1922 Encyclopædia Britannica/Morgan, John Pierpont

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MORGAN, JOHN PIERPONT (1837-1913), American financier and banker (see 18.834), died in Rome March 31 1913. In Jan. 1913 he sailed from New York for Egypt, where he became seriously ill. He was carried to Italy but never recovered. His will provided that after the distribution of enumerated bequests amounting to about $17,000,000, chiefly to his family, the residue of his estate should pass to his son, John Pierpont Morgan, Jun. (see below). In 1916 the estate was finally appraised at $69,499,732. He left only some $700,000 to charities; but while living he had been a generous giver, and in his will suggested that his son continue certain accustomed annual contributions. His works of art and books were left to his son without restrictions, although in his will he said, “It has been my desire and intention to make some suitable disposition of them or of such portion of them as I might determine, which would render them permanently available for the instruction and pleasure of the American people.” In the summer of 1913 most of the art collection was placed as a loan exhibit in the Metropolitan Museum of Art, New York. Later some items, mostly replaceable, were sold. The remainder, consisting of over 3,000 pieces, was presented to the museum by the son in Dec. 1917, and a new wing was added to the building to house them permanently (opened June 1918). This collection covers all periods and includes matchless bronzes, enamels, porcelains and tapestries. The library, retained by the son, was appraised at $7,500,000. It consisted of more than 20,000 volumes of illuminated manuscripts, early printed books, examples from famous presses and association copies.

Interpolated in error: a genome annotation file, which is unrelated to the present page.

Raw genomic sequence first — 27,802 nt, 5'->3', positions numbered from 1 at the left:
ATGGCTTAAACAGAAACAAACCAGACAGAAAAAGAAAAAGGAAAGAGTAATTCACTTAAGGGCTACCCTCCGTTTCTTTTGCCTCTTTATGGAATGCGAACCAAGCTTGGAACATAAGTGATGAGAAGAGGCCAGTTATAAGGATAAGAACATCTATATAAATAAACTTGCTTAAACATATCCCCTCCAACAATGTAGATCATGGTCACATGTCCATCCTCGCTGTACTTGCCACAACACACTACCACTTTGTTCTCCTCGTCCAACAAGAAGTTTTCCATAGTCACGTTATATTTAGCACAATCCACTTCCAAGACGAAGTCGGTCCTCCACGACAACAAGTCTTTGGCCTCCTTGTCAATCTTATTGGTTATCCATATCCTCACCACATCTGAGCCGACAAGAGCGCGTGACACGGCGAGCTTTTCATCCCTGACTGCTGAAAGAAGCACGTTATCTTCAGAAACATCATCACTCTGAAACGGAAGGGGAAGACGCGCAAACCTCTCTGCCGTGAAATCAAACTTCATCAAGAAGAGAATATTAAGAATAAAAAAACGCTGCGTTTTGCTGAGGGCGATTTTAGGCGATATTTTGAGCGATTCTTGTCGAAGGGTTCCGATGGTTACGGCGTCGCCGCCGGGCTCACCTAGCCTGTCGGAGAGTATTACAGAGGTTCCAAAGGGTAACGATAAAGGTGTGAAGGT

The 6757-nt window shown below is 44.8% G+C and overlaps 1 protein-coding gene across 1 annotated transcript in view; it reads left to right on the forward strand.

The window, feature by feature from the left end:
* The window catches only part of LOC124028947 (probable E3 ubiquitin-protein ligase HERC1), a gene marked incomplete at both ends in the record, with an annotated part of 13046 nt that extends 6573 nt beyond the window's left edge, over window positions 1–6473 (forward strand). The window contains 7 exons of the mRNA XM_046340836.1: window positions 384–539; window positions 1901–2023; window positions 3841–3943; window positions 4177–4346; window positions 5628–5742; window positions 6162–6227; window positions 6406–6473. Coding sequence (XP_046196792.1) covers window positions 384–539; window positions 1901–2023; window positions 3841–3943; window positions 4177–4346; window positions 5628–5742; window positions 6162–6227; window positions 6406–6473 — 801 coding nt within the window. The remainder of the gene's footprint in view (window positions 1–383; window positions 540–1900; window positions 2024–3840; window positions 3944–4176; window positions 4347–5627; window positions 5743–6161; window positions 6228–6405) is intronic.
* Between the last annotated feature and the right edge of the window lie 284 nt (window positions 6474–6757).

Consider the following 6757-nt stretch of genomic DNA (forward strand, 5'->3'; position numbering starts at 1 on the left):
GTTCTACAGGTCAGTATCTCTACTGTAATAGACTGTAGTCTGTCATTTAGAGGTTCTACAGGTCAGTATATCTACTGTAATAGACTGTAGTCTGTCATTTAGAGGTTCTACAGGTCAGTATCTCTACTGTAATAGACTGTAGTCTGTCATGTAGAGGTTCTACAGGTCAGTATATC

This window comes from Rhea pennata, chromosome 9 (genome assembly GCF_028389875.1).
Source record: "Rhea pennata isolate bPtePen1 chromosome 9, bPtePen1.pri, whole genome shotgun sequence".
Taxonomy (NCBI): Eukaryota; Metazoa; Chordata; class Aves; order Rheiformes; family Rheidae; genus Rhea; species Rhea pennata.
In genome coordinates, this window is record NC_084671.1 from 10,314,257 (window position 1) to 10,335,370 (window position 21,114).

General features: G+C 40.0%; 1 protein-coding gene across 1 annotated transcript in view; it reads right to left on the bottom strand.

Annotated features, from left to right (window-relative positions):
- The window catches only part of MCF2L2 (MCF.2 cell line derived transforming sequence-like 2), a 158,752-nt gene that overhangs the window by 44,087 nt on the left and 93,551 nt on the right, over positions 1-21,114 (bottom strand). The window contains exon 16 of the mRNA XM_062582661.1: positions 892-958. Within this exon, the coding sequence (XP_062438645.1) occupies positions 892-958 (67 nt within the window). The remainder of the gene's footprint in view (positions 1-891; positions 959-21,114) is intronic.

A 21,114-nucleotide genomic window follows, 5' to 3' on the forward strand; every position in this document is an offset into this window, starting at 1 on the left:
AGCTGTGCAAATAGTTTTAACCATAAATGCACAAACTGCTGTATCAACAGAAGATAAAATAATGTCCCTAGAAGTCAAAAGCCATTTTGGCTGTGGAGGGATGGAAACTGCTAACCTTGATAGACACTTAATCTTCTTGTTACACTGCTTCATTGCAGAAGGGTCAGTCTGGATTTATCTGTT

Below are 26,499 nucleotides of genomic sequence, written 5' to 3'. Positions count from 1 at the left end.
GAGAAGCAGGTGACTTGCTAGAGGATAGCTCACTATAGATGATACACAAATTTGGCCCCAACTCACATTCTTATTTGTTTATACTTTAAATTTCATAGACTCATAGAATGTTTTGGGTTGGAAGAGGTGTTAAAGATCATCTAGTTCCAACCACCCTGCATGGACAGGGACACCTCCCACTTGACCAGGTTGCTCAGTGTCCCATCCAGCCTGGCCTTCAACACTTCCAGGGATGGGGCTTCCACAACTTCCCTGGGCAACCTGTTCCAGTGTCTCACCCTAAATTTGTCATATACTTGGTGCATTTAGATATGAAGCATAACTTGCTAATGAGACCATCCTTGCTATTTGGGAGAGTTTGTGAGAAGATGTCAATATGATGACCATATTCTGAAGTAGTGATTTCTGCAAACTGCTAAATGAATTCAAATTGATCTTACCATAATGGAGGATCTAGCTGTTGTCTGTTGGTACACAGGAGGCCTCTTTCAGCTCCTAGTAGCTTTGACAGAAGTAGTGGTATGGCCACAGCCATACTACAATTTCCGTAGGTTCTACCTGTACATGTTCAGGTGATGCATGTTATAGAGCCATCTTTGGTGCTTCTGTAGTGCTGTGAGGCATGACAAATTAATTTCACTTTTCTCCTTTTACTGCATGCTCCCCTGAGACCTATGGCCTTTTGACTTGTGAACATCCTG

His son, John Pierpont Morgan (1867- ), American financier, was born at Irvington, N.Y., Sept. 7 1867. On graduating from Harvard in 1889 he entered the banking house of Morgan, Grenfell & Co. (the London branch of J. P. Morgan & Co.) and 12 years later joined his father in New York. When Congress in 1902 authorized the President to purchase the rights of the old Panama Canal Co. for $40,000,000 in gold, Mr. Morgan arranged for the payment (1904). On the death of his father in 1913 he inherited the greater part of his estate and became the head of the firm. On the outbreak of the World War he arranged the first credit, $12,000,000 for Russia. In 1915 his firm was appointed agent in the U.S. for the British Government; and until after America entered the war, was also purchasing agent, receiving a commission of 1% on all purchases. In April his firm provided a loan of $50,000,000 for the French Government; in Sept. it organized a syndicate for floating the Anglo-French loan of $500,000,000 and followed this with other large loans, especially for the British Government. In July he was shot, but not dangerously wounded, in his home by a crazed German sympathizer, who declared that he was trying to force Mr. Morgan to bring about an embargo on arms. From 1914 to 1919 he was a member of the Advisory Council for the Federal Reserve Bank in New York. In 1919 he was for a time chairman of the International Committee, composed of American, British and French bankers, for the protection of the holders of Mexican securities. In Nov. of the same year he was made a director of the Foreign Finance Corp., organized to engage in the investment of funds chiefly in foreign enterprises. In May 1920 President Wilson transmitted to Congress a letter written long before, in which Mr. Morgan offered to give his London home as headquarters of the American embassy there; but it was not until 1921 that Congress accepted the gift. He was a director in numerous corporations, including the U.S. Steel Corp., the Pullman Co., the Aetna Insurance Co., and the Northern Pacific Railway Co.